Other people display “deactivation” of their sexual system, meaning that they may attempt to suppress their sexual desires or may not feel the need to express them fully. The tendency to “deactivate” when it comes to sex is captured with survey items like, “I often find it hard to experience pleasure during sexual activity,” and “During sexual activity, I sometimes feel uninvolved and uninterested,” and “I usually have sex only when my partner pressures me or really wants me to.” These folks don’t value sex as a pleasurable behavior—they view sexual expression as painful, perhaps because they’ve been disappointed or scarred from previous experiences and, therefore, want to avoid painful experiences in the future. So their solution is to avoid sexual experiences, deemphasize the importance of sex, and turn away from people/stimuli that turn them on. Unfortunately, this tendency means that these folks are denying themselves sexual pleasure.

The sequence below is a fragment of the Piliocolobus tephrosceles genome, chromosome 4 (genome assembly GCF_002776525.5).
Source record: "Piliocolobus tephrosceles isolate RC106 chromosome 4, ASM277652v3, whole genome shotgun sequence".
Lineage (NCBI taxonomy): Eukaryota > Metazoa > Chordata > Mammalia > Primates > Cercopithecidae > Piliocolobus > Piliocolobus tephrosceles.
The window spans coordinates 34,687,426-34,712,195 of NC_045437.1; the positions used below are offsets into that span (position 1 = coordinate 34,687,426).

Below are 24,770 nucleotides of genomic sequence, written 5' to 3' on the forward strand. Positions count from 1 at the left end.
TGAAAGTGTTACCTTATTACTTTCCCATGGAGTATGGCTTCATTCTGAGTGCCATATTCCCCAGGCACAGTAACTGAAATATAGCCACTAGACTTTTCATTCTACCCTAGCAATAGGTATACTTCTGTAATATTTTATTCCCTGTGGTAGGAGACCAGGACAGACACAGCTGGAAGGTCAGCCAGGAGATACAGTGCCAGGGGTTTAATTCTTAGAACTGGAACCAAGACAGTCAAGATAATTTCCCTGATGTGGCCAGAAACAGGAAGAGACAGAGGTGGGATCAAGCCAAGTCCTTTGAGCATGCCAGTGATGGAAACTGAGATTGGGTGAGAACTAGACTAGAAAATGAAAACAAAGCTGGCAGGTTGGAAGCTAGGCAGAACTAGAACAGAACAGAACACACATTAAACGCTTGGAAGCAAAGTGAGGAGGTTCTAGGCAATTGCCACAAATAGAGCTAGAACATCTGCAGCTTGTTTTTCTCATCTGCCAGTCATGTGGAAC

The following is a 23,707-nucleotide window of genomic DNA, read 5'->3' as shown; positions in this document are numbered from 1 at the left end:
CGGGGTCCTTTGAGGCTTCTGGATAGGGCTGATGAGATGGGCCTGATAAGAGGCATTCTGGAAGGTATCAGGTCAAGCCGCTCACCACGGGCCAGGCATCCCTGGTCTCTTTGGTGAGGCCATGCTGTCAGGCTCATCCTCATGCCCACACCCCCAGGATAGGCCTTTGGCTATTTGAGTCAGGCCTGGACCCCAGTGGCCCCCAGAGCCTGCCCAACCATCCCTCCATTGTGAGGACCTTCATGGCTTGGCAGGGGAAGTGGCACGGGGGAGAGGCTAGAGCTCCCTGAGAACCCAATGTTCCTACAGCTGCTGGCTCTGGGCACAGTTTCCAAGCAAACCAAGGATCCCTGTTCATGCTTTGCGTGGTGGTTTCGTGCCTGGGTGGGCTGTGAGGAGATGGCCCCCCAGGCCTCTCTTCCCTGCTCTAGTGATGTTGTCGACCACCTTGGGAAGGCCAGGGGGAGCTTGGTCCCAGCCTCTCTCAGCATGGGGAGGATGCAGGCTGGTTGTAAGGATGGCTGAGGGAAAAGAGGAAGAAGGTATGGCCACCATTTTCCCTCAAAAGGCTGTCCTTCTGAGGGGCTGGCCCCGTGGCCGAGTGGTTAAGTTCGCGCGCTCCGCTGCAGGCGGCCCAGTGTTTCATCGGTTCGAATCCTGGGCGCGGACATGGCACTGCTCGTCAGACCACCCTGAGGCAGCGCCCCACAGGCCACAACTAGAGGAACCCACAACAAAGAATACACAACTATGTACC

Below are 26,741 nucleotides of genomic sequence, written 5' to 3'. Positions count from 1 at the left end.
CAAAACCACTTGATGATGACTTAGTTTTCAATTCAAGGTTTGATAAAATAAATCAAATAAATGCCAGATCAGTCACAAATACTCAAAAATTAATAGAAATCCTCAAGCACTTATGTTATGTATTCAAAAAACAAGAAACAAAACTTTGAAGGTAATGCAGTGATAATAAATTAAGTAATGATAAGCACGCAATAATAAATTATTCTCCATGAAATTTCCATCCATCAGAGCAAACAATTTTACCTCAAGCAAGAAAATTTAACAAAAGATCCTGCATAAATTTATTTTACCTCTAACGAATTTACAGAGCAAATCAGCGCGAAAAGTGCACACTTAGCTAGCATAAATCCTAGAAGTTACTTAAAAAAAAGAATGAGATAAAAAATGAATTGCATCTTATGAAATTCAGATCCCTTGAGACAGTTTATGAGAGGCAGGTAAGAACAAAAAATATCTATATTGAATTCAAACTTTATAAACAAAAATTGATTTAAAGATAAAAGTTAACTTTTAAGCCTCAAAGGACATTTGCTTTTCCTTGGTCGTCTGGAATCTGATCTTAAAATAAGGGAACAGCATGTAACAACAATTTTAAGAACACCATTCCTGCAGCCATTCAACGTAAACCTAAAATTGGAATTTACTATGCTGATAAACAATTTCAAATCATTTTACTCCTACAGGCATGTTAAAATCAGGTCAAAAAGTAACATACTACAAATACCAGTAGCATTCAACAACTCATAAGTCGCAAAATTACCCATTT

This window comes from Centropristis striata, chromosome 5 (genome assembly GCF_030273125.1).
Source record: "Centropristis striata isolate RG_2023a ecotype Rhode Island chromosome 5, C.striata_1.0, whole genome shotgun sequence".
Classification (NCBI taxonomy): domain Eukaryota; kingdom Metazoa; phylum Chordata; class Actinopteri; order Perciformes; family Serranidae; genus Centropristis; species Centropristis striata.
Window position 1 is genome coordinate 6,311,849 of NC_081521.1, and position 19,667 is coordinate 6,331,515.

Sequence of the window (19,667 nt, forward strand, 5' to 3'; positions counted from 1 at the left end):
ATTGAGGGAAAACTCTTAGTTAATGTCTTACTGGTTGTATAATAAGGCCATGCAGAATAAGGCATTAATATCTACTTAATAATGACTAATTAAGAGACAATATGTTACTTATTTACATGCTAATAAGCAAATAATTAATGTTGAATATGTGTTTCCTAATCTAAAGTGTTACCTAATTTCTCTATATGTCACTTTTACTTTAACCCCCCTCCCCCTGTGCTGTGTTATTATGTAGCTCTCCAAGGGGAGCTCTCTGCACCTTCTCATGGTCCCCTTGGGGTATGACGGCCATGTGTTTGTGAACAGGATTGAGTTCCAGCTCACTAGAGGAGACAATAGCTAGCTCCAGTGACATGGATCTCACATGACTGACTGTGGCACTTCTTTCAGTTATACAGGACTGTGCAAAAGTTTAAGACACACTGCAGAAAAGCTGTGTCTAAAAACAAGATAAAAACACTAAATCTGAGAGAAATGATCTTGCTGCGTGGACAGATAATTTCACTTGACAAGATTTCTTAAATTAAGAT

Those who show high levels of deactivation experience low levels of sexual arousal and are more likely to have orgasmic dysfunction (i.e., an inability to achieve orgasm). These folks are less likely to want casual sex and spend much less effort attracting partners. They’re also less likely to talk about sex with someone they’re dating. Furthermore, imagining conflict with a romantic partner does not change how attracted they feel to that person, and they are less likely to think of sex as a conflict-resolution strategy in relationships (Note: many people experience the exact opposite tendency—specifically, that conflict can produce sexual arousal, and post-conflict sex can be a way of fostering intimacy). Finally, like the hyperactive people, they also tend to be more insecurely attached in their relationships and more neurotic but also less open to new experiences (i.e., more closed-minded).
Importantly, the authors did not find significant gender differences in these types of approaches to sex, which suggests that what makes a person high in hyperactivation or deactivation has more to do with personal experiences and developmental processes rather than male/female gender roles.